There are two topping options in the recipe below: a glaze and a sugar-coating. A simple confectioners’ sugar glaze is a classic choice for these simple vanilla donuts.
The donuts must cool in the pan for about 5 minutes before you invert them onto a wire rack to cool completely before glazing them. Otherwise, some glaze will melt into the donuts and the rest will run right off.
If you’d like these baked cake donuts to taste more like they’ve been fried, go for the sugar-coating. You’ll want to let the donuts cool in the pan for 5 minutes, invert them onto a wire rack, and work with them still warm.
Just dip them in some melted butter (nondairy butter works just fine here) and then in sugar. When the donuts are still warm, the sugar will harden into a light shell as the coating cools.
How to prevent the hole from closing during baking your gf donuts
I have owned many, many donut pans over the years, in nearly every shape and size, from nearly every brand. I’ve found that the very best pan, the only pan that actually makes donuts with holes that don’t swell shut during baking, is the 6-well standard-size nonstick donut pan from Wilton (affiliate link—feel free to shop around).
The batter that you place in each well of the donut pan cannot extend above the center of each well of the pan. Otherwise, the donut hole will close up and not extend all the way through the donut once it’s baked.
If that center column doesn’t rise up at least two-thirds of the depth of each well, you will only be able to make flat, skinny donuts if you want the hole to extend all the way through. The Wilton brand nonstick pans are the only pans I’ve found that with a center column of the proper height.
I do have a trick for filling the wells a bit higher with batter while still preserving the donut hole…
Just moisten the pointer finger of your dominant hand, and run it all around the center column of each well. That will force the batter away from the center and toward the edge of the pan.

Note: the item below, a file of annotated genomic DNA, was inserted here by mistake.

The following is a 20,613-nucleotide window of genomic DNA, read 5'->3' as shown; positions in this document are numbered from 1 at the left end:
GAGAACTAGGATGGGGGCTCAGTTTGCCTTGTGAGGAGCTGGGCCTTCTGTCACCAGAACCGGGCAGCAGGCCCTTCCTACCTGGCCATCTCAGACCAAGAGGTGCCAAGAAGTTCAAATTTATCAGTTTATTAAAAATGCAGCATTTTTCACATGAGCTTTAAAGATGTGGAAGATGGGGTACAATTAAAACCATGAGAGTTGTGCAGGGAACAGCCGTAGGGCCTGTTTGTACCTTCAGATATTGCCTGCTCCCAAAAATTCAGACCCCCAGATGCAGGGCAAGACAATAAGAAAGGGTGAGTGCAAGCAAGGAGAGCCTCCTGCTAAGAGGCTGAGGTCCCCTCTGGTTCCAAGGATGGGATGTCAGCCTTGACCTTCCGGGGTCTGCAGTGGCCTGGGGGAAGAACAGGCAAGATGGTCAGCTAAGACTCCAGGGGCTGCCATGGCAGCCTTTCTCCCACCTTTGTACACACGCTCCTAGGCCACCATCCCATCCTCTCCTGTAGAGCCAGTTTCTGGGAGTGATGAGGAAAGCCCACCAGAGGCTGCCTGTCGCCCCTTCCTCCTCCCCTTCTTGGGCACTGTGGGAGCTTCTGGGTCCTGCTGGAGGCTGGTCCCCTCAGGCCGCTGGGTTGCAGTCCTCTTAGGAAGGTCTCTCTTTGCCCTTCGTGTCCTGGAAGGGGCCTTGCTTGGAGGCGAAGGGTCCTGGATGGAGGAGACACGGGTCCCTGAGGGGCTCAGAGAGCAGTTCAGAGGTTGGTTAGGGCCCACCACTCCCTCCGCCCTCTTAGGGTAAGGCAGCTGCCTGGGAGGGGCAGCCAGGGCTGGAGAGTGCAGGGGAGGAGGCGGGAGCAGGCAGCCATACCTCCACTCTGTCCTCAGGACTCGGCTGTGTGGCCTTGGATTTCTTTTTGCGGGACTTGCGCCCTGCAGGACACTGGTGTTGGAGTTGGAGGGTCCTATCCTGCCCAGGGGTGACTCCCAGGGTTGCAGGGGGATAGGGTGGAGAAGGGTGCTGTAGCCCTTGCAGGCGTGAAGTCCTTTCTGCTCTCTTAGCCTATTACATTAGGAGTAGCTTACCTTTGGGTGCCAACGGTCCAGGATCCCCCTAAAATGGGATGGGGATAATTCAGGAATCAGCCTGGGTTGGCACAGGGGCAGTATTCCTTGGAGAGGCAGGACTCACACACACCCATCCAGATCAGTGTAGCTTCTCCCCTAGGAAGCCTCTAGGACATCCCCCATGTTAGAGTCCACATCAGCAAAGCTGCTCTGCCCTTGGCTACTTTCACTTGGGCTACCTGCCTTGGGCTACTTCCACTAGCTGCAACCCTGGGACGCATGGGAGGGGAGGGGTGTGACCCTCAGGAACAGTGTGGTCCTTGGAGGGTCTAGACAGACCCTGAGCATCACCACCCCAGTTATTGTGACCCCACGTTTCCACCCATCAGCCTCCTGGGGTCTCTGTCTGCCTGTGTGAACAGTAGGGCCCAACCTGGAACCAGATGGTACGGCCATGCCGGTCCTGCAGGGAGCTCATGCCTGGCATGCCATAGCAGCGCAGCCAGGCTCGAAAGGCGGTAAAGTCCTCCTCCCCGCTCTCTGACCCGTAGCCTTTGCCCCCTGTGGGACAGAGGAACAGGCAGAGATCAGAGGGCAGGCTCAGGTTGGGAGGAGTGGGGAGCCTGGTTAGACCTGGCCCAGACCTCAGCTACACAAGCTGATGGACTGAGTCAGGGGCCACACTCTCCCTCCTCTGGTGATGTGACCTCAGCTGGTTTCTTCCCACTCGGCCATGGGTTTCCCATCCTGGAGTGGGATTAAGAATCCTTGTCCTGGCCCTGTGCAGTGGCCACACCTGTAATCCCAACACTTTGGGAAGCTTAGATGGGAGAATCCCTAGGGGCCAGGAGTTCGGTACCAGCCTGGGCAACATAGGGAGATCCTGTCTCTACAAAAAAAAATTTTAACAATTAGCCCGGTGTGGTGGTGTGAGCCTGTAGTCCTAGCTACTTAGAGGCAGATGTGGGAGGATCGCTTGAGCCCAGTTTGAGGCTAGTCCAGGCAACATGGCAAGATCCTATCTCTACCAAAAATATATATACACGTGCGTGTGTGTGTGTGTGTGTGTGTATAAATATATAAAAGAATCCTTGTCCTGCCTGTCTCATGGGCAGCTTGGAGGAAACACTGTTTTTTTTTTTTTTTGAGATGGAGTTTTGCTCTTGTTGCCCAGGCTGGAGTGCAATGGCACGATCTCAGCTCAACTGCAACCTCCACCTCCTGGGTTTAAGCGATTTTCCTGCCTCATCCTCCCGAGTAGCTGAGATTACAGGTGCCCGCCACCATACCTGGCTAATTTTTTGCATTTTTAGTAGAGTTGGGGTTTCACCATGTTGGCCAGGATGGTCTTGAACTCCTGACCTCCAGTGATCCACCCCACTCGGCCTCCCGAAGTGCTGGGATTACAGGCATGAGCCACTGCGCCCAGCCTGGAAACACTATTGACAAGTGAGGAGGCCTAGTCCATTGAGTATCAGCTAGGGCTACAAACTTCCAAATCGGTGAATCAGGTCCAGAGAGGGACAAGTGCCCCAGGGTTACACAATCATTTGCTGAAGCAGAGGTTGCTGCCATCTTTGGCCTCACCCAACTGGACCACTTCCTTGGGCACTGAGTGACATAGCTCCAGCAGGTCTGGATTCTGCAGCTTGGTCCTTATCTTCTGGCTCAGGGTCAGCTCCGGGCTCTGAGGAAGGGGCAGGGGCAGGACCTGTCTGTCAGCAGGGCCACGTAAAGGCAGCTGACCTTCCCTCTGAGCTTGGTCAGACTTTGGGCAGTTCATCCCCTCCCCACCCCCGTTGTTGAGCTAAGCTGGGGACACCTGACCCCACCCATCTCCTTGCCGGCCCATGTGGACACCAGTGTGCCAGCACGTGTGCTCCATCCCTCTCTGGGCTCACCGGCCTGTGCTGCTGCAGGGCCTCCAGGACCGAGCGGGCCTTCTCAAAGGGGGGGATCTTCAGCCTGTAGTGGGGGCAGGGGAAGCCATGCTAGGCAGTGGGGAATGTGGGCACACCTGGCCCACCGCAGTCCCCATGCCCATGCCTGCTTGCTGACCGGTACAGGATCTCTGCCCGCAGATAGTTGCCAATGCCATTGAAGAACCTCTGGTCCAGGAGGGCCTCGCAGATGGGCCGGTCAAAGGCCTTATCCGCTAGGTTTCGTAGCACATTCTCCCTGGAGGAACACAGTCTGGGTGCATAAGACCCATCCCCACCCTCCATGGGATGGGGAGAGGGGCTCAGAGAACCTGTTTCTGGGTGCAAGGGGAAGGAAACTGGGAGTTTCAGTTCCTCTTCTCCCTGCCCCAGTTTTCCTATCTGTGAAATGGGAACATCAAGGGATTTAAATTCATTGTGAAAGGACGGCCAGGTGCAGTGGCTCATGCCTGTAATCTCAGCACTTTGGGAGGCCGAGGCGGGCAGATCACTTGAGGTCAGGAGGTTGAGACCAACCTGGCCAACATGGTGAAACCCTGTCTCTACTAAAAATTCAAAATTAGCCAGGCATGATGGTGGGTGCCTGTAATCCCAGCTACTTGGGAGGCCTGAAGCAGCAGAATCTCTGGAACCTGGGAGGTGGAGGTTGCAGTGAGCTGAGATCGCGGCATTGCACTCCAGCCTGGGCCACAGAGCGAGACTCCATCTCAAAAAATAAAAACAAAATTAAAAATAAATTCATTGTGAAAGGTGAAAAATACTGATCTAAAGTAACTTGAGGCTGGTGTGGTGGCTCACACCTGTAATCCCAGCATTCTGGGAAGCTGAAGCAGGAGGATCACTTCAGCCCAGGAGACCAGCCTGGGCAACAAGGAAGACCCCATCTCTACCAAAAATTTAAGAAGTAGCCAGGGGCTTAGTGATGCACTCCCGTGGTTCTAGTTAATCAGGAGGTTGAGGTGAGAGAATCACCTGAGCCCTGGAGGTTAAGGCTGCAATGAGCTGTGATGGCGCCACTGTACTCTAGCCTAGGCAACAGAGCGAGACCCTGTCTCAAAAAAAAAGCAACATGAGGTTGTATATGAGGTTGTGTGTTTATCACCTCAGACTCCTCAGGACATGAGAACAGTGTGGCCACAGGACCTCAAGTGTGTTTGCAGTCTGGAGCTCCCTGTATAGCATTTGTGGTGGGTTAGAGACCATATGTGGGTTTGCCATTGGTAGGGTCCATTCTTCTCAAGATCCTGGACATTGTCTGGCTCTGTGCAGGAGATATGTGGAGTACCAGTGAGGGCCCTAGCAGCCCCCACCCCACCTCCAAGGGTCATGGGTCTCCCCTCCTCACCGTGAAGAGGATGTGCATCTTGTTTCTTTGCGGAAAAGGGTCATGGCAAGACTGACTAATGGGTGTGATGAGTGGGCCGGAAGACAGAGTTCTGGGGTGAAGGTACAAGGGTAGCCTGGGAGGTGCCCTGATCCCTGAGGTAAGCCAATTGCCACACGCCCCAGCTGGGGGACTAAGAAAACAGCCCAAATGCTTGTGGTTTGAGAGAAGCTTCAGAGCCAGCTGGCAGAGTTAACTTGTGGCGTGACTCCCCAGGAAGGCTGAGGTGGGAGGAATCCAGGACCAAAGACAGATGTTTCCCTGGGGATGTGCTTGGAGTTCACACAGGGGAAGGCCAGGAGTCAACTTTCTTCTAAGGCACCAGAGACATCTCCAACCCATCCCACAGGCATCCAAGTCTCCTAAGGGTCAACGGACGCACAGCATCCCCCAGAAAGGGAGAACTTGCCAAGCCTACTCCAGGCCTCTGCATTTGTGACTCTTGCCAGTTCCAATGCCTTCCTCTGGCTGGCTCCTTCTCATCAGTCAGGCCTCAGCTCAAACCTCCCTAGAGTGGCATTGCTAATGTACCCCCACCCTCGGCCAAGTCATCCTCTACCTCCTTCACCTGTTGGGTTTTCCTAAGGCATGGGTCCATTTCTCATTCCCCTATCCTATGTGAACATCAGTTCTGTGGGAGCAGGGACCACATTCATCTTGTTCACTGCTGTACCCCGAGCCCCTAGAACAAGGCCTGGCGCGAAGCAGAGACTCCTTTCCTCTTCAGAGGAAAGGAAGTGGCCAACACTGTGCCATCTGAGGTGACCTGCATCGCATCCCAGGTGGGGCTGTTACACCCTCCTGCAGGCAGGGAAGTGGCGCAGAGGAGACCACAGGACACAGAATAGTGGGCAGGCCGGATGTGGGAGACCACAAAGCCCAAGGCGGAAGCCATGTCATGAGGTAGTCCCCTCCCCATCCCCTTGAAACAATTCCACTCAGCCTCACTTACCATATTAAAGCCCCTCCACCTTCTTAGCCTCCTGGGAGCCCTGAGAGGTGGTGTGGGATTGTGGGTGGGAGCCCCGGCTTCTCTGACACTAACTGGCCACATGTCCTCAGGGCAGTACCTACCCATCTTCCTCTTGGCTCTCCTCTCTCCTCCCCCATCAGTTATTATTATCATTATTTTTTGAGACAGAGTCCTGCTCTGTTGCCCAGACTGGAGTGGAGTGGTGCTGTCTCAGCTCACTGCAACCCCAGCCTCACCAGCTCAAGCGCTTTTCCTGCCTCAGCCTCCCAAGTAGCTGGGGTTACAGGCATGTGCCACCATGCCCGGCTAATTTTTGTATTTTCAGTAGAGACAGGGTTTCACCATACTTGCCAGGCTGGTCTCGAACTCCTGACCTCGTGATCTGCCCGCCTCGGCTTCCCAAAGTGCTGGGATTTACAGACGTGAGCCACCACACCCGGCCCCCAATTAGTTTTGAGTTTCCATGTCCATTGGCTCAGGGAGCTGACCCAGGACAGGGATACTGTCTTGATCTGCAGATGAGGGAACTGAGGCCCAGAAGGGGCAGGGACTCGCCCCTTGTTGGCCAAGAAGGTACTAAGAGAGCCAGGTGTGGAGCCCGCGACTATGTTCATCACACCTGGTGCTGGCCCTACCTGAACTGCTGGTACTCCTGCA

Since the batter is thick, it won’t run back toward the center. As the donuts bake from the outside in, they’ll creep slowly toward the center without closing the hole.
More tips for making gluten free vanilla cake donuts
How you should be measuring gluten free flour
Always measure your gluten free flour (individual flours and blends) by weight, not volume. A simple digital kitchen scale that you zero out (by hitting the “tare” button) before you measure each ingredient, ensures that you don’t overmeasure your flour, creating dry, tough, baked goods, or under-measure it, leaving your donuts without enough structure to hold their shape after baking.
Using a piping bag for perfect gf doughnuts
Filling the wells by piping the dough into the wells of your prepared donut pan is the only way to evenly distribute the batter in the channels. If you don’t have a pastry bag with a proper open piping tip, you can just pile your donut batter into a plastic zip top bag, seal the bag, and snip off a bottom corner of the bag.
Don’t overfill your donut pan
You want your donuts to rise up out of the pan about the same height as the deepest part of each well in the donut pan. If you overfill the wells, your donuts will spill over into other cavities and ruin the donut shape.
And don’t let your gluten free cake doughnuts overbake
You want to be sure to bake your donuts long enough that they are baked through and will hold their shape as they cool, but if you overbake them, the texture will be more dense. Bake as directed, and they’ll firm up as they cool.
How to store GF vanilla cake doughnuts, so they stay fresh